One of Northern Ireland's 'most versatile, affable and unorthodox' artists rocks Sandinos
'It’s been ages since I’ve been to Derry. I’m very happy to be here!' With those words, cheers, shouts and applause erupt from all four corners of the upstairs bar in Sandinos, as Duke Special, aka Peter Wilson, announces his arrival on stage.
The Belfast-born singer has always been a fascinating individual. His outlandish white-boy dreadlocks, vaudevillian stage show and self-depreciating Northern Irish charm are the sort of things that very easily grab one’s attention. And that’s exactly what 'The Duke' does tonight, bringing a lot of liveliness to an intimate setting.
Liveliness is the watchword here; this Derry audience is expectant, bristling with adrenaline. But Wilson resists the temptation for an obviously crowd-pleasing set, branching out into territory that is nostalgic and experimental as well as familiar.
After the audience are treated to a slow-burning set from support act Tom McShane, which includes the odd tantalising riff, the Duke starts warming up the crowd in his own inimitable style with a tribute to 1950s legend Ruby Murray.
It's a gentle performance of her hit 'Happy Days and Lonely Nights'. He maintains a similarly effective tone with 'Closer To The Stars' before the multi-talented Temperance Society Chip Bailey arrives to help the Duke literally rock the house.
And so it happens. Duke, Chip and the crowd lift their voices and instruments for the excellent 'Wake Up Scarlett'. But as good as that is, it’s the Duke’s rendition of the classic 'Portrait' that really gets people moving.
Like 'Last Night I Nearly Died' and 'Salvation Tambourine', it’s such a well-loved song that he’s not afraid to have a little more fun with it. The crowd have equally as much, if not more fun, singing along to the catchy and energetic 'Applejack' from the Huckleberry Finn EP.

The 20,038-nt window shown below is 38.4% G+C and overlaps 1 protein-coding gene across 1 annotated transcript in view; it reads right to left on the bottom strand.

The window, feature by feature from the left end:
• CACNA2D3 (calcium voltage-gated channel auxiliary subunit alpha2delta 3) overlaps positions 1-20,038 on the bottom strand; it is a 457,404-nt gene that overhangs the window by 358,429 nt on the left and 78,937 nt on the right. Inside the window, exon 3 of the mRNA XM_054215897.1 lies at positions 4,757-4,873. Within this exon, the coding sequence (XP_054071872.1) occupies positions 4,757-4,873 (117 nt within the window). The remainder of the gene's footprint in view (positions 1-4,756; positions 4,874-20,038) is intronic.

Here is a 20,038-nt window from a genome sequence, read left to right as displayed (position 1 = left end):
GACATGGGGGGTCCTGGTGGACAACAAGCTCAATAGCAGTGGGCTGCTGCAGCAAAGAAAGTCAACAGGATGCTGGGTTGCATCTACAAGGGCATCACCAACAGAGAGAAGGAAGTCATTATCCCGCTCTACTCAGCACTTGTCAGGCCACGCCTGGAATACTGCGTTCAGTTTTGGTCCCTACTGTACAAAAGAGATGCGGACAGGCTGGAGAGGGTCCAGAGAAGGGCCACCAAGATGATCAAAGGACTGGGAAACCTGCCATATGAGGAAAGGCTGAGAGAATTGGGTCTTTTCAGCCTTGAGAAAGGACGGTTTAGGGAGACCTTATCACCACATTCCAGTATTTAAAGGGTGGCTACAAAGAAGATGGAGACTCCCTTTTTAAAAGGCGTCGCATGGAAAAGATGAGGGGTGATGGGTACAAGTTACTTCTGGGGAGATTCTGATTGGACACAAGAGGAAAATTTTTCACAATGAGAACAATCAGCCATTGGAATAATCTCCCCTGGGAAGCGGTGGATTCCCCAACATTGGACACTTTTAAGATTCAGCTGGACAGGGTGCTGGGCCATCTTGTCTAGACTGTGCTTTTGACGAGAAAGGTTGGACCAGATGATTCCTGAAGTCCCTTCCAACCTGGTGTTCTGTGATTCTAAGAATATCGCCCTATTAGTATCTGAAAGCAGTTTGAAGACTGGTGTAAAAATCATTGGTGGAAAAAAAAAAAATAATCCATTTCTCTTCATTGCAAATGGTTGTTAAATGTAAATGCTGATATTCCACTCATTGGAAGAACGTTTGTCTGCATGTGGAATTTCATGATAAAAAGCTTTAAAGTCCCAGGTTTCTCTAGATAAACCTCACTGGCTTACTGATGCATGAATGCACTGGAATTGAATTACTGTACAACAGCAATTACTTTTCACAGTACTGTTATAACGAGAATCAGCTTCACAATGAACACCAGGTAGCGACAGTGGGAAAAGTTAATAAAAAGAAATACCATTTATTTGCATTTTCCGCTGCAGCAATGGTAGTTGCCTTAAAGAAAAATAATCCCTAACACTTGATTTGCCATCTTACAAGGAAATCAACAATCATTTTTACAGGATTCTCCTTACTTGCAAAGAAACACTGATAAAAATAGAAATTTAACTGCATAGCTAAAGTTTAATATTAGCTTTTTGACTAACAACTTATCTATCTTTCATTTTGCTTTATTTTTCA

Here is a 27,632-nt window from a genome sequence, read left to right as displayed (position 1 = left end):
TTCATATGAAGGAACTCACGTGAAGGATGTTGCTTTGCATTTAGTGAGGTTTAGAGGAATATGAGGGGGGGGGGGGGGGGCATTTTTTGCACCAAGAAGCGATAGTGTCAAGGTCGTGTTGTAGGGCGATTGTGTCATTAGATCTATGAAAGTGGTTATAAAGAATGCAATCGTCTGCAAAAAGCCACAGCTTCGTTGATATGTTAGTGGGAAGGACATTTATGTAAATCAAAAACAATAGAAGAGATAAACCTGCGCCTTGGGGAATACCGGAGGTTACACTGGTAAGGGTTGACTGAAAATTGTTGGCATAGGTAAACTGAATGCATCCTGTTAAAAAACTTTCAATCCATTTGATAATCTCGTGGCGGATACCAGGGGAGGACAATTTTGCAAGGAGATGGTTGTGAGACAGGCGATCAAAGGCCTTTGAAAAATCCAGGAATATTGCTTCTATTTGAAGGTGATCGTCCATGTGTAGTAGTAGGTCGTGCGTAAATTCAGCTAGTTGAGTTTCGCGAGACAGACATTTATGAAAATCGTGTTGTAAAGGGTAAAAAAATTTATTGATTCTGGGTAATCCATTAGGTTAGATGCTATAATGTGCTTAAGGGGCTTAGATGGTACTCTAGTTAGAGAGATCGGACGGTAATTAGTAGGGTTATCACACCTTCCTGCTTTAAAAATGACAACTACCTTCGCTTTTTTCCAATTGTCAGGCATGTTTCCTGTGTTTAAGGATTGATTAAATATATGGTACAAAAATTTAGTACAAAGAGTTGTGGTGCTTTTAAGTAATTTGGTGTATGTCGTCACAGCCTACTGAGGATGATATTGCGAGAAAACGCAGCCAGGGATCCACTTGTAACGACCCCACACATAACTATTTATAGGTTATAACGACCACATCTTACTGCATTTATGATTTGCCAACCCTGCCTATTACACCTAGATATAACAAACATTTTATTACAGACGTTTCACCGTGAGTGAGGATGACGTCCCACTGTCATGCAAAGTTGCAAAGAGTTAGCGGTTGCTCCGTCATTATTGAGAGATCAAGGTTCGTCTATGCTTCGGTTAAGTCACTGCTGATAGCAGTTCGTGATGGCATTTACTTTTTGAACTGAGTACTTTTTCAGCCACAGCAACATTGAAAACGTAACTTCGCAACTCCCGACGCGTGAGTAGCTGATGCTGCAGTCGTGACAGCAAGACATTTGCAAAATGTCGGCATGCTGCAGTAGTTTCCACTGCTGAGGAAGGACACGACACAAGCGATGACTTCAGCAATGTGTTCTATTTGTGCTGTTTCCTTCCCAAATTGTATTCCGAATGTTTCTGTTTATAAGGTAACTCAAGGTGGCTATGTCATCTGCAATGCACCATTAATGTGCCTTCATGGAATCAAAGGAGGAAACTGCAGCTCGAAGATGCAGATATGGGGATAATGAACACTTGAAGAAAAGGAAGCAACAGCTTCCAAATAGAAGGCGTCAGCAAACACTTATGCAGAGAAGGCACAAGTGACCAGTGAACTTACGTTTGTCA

It sometimes seems that the energy and excitement of the performance is a little overwhelming for the Duke, in that neither of his masterpieces, 'No Cover Up' and 'Freewheel', get their best renditions on the night. Luckily, the audience are so into the swing of things that they don’t seem to mind.
After a lovely rendition of Elliot Smith’s 'Baby Britain', which fits nicely into the Duke’s oeuvre, we get three varied and original songs inspired by a photography exhibition. Then it’s from the artistic to outright amusing with the hilarious, Looney Tunes-like 'Wanda, Darling Of The Jockey Club'. It’s a tribute to the Duke’s talent that the shifts in tone throughout the night are never jarring, and this is no exception.
And just when you think he can’t possibly have much left in the tank – how do you top 'Our Love Goes Deeper Than This' for a finale (watch the video below)? – he somehow takes his performance to another level altogether in the encore.
A very passionate return to Ruby Murray territory ('Real Love') precedes a staggering cover of 'Love Will Tear Us Apart'. It’s impossible to hear that song nowadays and not be moved by the fate of Joy Division’s Ian Curtis, and the Duke does it justice. Typically rousing renditions of 'Everybody Wants A Little Something' and 'I Let You Down' give the audience some much-needed uplift.
As he signs off with 'Mockingbird Wish Me Luck', we know that once again, we have seen the Duke consolidate his status as one of Northern Ireland’s most versatile, affable, unorthodox and dependable performers.